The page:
Ghana: Rainwater harvesting

Rainwater harvesting (RWH) allows storing irrigation water for critical times in the growing period of otherwise rain-fed crops. It is also a promising practice for reducing costs for irrigation uptake as its installation is considerably cheaper than building groundwater irrigation infrastructure.

In Ghana, limited evidence on the use and potential of RWH for small-scale irrigation systems exists. Even though Ghana has abundant water resources for irrigation, its uptake is very low. RWH can provide a cost-efficient alternative to irrigation installment and is notably a strategy with usage potential at different scales. It is particularly well suited to be coupled with farm-level horticulture production, either for additional income from vegetable sales or satisfying changing demands in household consumption (for Sub-Saharan Africa as a whole, see e.g. OECD & FAO, 2016). This could also yield nutritional and thus health benefits, with vegetables enriching otherwise staple-based diets in Ghana. A combination with conservation agriculture techniques can be particularly useful, with further improvements in soil water storage capacity enhancing the water use efficiency of RWH.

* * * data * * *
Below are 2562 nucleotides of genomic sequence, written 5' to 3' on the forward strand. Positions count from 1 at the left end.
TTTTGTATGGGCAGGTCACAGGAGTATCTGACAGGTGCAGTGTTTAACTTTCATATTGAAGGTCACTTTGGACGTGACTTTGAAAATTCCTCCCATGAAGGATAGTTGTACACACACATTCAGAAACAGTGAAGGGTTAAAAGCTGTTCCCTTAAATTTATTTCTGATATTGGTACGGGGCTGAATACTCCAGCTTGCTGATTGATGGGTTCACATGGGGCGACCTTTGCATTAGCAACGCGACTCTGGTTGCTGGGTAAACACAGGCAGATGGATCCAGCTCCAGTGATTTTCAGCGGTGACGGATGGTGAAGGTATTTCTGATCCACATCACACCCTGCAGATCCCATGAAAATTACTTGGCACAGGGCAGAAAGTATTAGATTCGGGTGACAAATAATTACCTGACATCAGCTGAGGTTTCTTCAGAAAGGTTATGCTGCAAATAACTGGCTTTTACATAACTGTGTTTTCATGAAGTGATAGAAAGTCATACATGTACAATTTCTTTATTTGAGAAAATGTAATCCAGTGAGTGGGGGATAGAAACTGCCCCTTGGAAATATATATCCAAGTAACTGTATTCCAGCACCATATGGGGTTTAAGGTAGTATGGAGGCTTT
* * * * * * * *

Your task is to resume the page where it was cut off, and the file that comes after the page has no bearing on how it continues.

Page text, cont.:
In addition, RWH has the potential to deliver gender co-benefits. Since it is usually women who are in charge of fetching water and who engage in backyard vegetable farming, collecting rainwater could save women time, making time for other activities and enabling additional farming activities.

Rainwater harvesting and small-scale irrigation are a good alternative for action at smallholder level, with simple installation techniques proving less difficult to implement, maintain and refinance as compared to large-scale irrigation systems.

Thus, RWH is a promising adaptation strategy meeting local interest in Ghana. It can be implemented by farmers autonomously and decrease dependency on precipitation.


  • OECD/FAO, (2016). Agriculture in Sub-Saharan Africa: Prospects and challenges for the next decade, in OECD-FAO Agricultural Outlook 2016-2025, OECD Publishing, Paris.